Route 130 tops 'most dangerous' list for fifth consecutive year

Despite an ongoing traffic enforcement blitz, Route 130 has not been able to shed its label as New Jersey's most dangerous road for pedestrians.

The Tri-State Transportation Campaign on Wednesday named the highway the state's deadliest for pedestrians for a fifth consecutive year, stating that enhanced enforcement is not enough to address the road's dangers.

"What Route 130 needs is continuous sidewalks, median islands and crosswalks," said Matthew Norris, South Jersey coordinator for the Tri-State Transportation Campaign, a nonprofit that advocates for transportation improvements in New Jersey, New York and Connecticut.

"Given the lack of this infrastructure, it is no surprise that Route 130 continues to top the list," Norris said.

The group created its "most dangerous" list in 2008 to highlight the need to make highways more pedestrian-friendly. Route 130 has topped the list each year based on its record of pedestrian fatalities during the preceding three years.

The group did not release a report in 2009.

The most recent designation was based on nine deaths that occurred on Burlington County's stretch between 2011 and 2013. Two pedestrians died in 2011, six in 2012 and one in 2013.

The total represented nearly half of the 21 pedestrians killed in traffic accidents during that time in all of Burlington County.

Route 30, also known as the White Horse Pike, in Camden County was tied with Route 9 in Middlesex County at No. 2 on this year's most-dangerous list, with eight pedestrian deaths each.

A section of Route 30 in Atlantic County and Route 36 in Monmouth County were next, with six pedestrian fatalities during the preceding three years.

Norris and the Tri-State organization acknowledged improvements on Route 130 in recent years, including increased enforcement through a state-funded crackdown on speeding and other illegal-driving behaviors by the Burlington County Sheriff's Department and officers from all 12 municipal police forces along the corridor.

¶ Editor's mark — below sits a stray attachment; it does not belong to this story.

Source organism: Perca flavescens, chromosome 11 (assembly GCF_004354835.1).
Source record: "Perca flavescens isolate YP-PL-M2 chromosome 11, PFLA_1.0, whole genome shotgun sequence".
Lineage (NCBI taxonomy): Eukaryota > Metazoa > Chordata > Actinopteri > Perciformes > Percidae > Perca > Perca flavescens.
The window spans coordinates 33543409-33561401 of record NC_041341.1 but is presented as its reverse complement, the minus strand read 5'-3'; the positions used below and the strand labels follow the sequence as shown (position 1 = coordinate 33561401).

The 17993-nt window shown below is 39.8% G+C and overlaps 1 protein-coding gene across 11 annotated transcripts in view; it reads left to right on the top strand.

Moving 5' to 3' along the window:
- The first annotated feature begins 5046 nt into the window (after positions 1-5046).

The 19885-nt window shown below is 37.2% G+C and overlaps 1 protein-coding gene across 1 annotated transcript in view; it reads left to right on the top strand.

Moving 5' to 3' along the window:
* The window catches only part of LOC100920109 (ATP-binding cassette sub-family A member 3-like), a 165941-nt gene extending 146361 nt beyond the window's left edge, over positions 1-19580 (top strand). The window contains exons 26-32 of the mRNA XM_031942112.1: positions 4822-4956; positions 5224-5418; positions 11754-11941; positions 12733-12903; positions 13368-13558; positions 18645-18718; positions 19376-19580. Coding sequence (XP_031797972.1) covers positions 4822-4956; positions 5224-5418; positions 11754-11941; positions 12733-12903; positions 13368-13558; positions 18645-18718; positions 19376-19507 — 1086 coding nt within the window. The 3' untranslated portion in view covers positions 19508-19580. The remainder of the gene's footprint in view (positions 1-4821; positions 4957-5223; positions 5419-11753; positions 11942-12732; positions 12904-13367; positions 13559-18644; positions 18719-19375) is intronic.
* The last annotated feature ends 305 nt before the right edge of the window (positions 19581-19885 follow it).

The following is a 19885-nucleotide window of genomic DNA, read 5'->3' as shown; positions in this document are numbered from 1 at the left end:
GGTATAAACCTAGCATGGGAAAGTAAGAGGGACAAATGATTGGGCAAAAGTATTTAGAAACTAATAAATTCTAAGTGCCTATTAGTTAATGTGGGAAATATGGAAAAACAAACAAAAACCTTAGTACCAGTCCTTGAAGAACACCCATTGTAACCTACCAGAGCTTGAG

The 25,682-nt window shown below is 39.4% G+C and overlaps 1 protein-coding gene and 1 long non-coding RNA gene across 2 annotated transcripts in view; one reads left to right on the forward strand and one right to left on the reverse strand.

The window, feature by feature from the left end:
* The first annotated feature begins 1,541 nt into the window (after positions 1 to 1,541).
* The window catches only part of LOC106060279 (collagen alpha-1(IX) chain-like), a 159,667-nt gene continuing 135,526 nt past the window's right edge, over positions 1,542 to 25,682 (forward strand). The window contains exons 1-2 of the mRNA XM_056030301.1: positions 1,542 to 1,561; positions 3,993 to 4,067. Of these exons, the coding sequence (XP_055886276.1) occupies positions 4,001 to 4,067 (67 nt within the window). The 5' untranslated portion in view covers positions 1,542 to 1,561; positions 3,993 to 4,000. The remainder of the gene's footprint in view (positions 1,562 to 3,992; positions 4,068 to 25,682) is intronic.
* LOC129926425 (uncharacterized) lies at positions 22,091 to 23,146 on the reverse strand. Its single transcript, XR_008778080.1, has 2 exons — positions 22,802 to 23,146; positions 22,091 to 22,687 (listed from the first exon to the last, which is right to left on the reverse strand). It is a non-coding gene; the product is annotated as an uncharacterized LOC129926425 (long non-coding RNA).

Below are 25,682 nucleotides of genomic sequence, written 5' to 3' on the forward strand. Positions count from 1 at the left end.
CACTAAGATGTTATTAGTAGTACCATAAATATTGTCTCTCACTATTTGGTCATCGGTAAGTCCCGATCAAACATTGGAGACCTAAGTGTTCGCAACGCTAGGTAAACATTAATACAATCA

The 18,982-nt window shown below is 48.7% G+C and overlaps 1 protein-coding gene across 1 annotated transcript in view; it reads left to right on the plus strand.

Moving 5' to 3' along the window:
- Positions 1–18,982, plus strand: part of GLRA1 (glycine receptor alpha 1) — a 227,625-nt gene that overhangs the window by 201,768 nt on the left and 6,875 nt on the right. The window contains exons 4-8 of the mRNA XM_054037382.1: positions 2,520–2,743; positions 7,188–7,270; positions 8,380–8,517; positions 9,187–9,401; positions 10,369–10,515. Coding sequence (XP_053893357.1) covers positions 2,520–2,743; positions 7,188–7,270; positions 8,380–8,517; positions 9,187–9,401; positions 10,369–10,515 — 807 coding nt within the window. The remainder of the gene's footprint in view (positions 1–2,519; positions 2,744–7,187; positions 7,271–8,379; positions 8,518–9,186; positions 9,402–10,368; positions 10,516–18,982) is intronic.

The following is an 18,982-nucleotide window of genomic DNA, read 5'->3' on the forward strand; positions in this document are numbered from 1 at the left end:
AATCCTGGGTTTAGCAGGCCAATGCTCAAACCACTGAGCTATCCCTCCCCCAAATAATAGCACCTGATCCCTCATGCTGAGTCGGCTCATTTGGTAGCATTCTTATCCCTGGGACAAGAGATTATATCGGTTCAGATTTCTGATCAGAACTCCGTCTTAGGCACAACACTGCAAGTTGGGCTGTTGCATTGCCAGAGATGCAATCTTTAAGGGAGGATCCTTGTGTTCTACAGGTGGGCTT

Sheriff Jean Stanfield has said studies of driver behavior on Route 130 since the crackdown was launched in May 2013 have revealed that compliance has vastly improved, with observers reporting a 73 percent reduction in speeding and a 74 percent decrease in driving while distracted.

However, pedestrian deaths have continued, including four last year.

Stanfield has said that the enforcement blitz will continue, and that her office is investigating other safety actions, such as a pedestrian education campaign.

The Delaware Valley Regional Planning Commission is also performing a traffic study on the highway to provide recommendations for pedestrian and bicycle safety improvements, the Tri-State Transportation Campaign said.

The New Jersey Department of Transportation has made several improvements along Route 130 in recent years, mostly enhanced traffic signals and more sidewalks.

More infrastructure upgrades are needed, according to Tri-State and the Bicycle Coalition of Greater Philadelphia.

"Thanks in part to previous 'most dangerous roads' reports, local officials have taken action to step up traffic enforcement on Route 130. However, enforcement alone cannot solve the chronic problem of bicycle and pedestrian safety," said John Boyle, research director for the Bicycle Coalition. "Physical changes to the road, including contiguous sidewalks, modern walk signals, highly visible crosswalks and pedestrian refuge medians, are necessary to accommodate our most vulnerable road users, including children, the elderly and persons with disabilities."

The groups want the state to identify a new, sustainable revenue source to replenish the state's Transportation Trust Fund before it runs out of money this summer. Their other recommendations include doubling funding for pedestrian improvements and passing legislation requiring motorists to give room when passing a pedestrian or bicyclist.

Assemblymen Herb Conaway, D-7th of Delanco, and Troy Singleton, D-7th of Palmyra, have sponsored legislation to increase fines for traffic violations involving pedestrians and to dedicate a large share of the proceeds to safety improvements.


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